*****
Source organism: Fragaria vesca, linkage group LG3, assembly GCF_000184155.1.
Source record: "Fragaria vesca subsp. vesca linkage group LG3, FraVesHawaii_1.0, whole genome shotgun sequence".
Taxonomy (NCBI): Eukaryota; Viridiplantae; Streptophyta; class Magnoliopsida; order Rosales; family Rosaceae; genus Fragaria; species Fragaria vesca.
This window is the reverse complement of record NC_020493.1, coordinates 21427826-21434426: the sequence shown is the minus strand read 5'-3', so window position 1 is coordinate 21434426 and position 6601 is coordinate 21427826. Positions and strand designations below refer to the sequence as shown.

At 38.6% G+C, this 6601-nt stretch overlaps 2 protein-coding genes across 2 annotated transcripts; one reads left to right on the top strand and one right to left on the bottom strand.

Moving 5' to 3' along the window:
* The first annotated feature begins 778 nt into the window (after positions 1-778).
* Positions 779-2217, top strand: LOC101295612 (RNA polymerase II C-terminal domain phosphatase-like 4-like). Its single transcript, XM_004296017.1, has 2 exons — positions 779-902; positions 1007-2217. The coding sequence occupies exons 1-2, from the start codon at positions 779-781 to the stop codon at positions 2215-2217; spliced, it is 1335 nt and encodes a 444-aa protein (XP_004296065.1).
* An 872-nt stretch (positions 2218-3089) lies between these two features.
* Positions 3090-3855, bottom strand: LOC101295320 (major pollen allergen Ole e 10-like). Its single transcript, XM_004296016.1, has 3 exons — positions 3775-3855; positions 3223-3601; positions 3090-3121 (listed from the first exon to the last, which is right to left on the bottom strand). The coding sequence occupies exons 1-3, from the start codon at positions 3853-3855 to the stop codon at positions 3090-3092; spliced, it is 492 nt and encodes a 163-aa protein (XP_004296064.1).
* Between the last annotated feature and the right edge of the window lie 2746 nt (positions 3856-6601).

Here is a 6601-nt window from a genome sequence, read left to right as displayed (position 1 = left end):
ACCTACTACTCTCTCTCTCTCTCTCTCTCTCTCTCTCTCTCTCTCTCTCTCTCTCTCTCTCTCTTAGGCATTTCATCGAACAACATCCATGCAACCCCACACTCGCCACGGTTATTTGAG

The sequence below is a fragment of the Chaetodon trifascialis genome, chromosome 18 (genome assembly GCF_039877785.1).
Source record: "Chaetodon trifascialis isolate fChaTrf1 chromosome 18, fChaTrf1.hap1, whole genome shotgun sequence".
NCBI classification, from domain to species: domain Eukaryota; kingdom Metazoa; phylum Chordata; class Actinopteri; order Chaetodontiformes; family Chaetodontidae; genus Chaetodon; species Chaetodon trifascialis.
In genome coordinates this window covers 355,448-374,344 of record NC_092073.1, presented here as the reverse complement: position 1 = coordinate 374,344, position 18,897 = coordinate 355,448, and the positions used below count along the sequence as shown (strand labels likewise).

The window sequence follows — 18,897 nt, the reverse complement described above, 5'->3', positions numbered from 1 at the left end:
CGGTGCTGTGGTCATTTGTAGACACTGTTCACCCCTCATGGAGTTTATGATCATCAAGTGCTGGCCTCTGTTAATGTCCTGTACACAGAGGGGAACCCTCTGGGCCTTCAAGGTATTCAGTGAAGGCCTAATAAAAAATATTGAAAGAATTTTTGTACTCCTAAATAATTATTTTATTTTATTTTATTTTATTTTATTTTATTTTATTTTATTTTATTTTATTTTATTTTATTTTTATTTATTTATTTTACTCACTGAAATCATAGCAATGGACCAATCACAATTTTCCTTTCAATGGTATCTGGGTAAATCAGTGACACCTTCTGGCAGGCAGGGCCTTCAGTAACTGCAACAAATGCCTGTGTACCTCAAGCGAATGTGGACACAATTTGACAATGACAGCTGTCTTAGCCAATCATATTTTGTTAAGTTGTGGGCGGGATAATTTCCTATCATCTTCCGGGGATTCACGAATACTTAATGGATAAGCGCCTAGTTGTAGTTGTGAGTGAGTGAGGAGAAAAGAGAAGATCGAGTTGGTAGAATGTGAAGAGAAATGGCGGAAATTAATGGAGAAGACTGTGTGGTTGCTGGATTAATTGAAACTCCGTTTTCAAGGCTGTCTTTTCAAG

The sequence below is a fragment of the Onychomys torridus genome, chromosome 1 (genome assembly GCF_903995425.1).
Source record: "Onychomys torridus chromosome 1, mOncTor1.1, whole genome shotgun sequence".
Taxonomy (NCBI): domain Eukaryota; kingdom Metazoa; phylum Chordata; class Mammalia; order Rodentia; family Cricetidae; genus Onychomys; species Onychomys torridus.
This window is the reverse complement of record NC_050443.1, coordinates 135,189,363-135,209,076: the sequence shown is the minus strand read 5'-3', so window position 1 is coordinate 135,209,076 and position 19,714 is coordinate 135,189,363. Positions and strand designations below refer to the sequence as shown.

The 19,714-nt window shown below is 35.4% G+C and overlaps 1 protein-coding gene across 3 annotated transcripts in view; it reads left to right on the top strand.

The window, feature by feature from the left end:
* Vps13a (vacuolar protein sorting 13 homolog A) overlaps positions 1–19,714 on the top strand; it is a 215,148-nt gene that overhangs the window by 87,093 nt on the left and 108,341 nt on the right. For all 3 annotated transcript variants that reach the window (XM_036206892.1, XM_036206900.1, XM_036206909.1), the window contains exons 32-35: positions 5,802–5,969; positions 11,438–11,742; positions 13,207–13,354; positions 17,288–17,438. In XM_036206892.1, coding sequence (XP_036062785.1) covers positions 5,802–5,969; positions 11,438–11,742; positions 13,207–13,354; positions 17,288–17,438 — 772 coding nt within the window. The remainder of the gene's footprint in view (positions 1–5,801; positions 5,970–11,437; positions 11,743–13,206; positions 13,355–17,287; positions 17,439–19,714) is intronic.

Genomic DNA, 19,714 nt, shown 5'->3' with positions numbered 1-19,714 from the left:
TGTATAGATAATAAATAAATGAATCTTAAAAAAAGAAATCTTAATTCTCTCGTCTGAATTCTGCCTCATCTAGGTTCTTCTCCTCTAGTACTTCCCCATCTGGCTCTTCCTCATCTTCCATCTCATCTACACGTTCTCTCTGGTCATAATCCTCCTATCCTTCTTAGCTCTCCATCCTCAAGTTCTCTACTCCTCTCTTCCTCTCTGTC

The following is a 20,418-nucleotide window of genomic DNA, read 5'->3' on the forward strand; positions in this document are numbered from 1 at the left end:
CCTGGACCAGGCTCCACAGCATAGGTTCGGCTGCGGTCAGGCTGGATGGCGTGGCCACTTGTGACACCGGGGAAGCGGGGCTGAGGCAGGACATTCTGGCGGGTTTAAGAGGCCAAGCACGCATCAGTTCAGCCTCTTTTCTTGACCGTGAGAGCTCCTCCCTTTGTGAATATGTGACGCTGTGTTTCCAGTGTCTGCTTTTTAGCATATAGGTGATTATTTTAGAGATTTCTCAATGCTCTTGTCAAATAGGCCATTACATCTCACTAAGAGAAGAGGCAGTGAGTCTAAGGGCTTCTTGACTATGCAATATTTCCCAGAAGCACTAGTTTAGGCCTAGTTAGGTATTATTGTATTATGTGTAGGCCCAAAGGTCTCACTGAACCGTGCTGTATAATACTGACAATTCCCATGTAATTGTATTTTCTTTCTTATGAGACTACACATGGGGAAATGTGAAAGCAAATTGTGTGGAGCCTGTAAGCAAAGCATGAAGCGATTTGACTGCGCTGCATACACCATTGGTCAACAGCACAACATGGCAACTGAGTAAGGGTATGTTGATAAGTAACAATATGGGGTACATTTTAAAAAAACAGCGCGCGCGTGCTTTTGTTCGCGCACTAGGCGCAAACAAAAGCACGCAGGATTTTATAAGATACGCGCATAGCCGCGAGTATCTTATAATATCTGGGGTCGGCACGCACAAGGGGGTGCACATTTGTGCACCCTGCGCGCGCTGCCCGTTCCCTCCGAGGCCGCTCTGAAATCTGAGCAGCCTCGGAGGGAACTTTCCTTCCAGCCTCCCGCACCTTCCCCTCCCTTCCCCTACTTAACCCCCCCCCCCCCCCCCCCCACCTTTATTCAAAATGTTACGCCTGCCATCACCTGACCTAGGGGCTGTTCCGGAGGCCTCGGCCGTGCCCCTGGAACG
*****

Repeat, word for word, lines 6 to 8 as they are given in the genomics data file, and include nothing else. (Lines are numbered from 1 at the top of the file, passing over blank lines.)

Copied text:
Moving 5' to 3' along the window:
* The first annotated feature begins 778 nt into the window (after positions 1-778).
* Positions 779-2217, top strand: LOC101295612 (RNA polymerase II C-terminal domain phosphatase-like 4-like). Its single transcript, XM_004296017.1, has 2 exons — positions 779-902; positions 1007-2217. The coding sequence occupies exons 1-2, from the start codon at positions 779-781 to the stop codon at positions 2215-2217; spliced, it is 1335 nt and encodes a 444-aa protein (XP_004296065.1).